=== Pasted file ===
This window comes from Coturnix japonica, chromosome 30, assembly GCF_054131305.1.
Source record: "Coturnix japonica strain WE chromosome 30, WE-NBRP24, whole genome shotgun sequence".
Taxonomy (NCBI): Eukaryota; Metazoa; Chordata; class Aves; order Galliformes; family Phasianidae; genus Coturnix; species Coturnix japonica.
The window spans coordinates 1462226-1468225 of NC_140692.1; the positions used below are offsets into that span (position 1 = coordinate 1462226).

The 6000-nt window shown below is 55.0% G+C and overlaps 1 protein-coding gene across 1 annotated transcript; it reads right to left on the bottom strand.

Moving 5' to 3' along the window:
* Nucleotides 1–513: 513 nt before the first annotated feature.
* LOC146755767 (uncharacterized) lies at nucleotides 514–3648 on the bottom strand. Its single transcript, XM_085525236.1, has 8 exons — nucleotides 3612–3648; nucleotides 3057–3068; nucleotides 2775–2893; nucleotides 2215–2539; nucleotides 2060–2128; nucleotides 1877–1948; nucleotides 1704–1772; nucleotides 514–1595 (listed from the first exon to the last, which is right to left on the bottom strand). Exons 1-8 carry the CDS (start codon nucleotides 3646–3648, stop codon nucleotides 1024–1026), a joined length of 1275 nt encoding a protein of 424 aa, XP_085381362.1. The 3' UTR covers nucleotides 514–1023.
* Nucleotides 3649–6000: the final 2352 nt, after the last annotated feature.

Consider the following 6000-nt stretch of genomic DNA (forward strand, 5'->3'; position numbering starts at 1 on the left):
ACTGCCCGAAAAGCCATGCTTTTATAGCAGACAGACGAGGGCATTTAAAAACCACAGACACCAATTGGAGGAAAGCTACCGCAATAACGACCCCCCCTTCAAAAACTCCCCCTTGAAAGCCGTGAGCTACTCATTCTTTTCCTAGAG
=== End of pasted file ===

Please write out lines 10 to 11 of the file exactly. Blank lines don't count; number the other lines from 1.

Consider the following 6000-nt stretch of genomic DNA (forward strand, 5'->3'; position numbering starts at 1 on the left):
ACTGCCCGAAAAGCCATGCTTTTATAGCAGACAGACGAGGGCATTTAAAAACCACAGACACCAATTGGAGGAAAGCTACCGCAATAACGACCCCCCCTTCAAAAACTCCCCCTTGAAAGCCGTGAGCTACTCATTCTTTTCCTAGAG